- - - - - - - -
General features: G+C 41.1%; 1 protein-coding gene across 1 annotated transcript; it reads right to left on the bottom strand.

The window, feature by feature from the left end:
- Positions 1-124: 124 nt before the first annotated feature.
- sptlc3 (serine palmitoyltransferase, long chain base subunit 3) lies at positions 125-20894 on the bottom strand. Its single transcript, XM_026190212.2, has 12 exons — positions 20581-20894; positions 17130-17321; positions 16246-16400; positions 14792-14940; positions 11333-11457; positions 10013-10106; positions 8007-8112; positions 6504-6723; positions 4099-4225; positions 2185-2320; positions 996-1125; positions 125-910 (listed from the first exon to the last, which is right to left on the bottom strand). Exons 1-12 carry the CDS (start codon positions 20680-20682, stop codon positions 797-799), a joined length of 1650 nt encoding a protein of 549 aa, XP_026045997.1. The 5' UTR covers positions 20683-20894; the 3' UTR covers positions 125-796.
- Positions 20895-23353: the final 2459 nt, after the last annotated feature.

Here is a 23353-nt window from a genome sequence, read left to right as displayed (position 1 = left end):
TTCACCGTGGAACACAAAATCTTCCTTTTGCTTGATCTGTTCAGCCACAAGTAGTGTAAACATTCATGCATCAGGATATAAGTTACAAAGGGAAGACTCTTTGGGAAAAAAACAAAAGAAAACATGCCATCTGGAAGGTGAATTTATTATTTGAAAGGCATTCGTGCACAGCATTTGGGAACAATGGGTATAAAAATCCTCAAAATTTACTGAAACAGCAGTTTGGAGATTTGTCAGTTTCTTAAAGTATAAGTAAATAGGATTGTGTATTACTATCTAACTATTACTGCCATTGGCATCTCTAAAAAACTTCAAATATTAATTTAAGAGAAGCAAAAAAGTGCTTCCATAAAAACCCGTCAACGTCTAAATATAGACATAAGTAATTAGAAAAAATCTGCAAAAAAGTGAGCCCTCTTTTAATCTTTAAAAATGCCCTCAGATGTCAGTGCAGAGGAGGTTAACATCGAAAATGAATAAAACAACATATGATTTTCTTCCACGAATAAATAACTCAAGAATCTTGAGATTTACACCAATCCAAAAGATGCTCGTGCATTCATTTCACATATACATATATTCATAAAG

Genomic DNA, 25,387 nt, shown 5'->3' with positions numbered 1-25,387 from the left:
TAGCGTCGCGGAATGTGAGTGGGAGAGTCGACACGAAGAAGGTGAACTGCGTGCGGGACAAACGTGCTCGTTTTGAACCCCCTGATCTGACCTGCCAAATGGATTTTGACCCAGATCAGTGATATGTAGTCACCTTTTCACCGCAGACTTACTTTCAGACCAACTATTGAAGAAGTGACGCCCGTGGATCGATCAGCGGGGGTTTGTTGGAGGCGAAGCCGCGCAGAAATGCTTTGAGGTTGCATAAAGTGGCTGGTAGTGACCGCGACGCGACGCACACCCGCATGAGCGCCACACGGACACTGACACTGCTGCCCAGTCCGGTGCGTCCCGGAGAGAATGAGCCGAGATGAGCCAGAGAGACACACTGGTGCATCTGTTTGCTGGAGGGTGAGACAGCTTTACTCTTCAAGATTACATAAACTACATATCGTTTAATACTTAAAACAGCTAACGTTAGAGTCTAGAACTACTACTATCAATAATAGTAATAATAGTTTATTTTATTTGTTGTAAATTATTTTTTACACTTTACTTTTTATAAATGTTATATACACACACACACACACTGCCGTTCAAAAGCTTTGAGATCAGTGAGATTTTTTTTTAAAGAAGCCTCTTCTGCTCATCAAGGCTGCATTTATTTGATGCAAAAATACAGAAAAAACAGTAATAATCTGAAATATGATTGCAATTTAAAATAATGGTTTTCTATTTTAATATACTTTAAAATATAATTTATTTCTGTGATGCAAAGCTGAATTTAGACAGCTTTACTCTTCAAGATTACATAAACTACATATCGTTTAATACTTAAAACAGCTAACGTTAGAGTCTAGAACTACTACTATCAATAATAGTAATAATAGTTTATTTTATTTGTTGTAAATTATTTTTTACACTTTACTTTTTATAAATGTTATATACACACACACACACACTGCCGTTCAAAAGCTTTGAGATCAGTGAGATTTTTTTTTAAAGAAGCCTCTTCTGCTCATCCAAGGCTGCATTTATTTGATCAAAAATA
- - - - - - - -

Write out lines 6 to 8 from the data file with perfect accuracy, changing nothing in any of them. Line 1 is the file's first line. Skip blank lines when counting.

Here is a 23353-nt window from a genome sequence, read left to right as displayed (position 1 = left end):
TTCACCGTGGAACACAAAATCTTCCTTTTGCTTGATCTGTTCAGCCACAAGTAGTGTAAACATTCATGCATCAGGATATAAGTTACAAAGGGAAGACTCTTTGGGAAAAAAACAAAAGAAAACATGCCATCTGGAAGGTGAATTTATTATTTGAAAGGCATTCGTGCACAGCATTTGGGAACAATGGGTATAAAAATCCTCAAAATTTACTGAAACAGCAGTTTGGAGATTTGTCAGTTTCTTAAAGTATAAGTAAATAGGATTGTGTATTACTATCTAACTATTACTGCCATTGGCATCTCTAAAAAACTTCAAATATTAATTTAAGAGAAGCAAAAAAGTGCTTCCATAAAAACCCGTCAACGTCTAAATATAGACATAAGTAATTAGAAAAAATCTGCAAAAAAGTGAGCCCTCTTTTAATCTTTAAAAATGCCCTCAGATGTCAGTGCAGAGGAGGTTAACATCGAAAATGAATAAAACAACATATGATTTTCTTCCACGAATAAATAACTCAAGAATCTTGAGATTTACACCAATCCAAAAGATGCTCGTGCATTCATTTCACATATACATATATTCATAAAG

Genomic DNA, 25,387 nt, shown 5'->3' with positions numbered 1-25,387 from the left: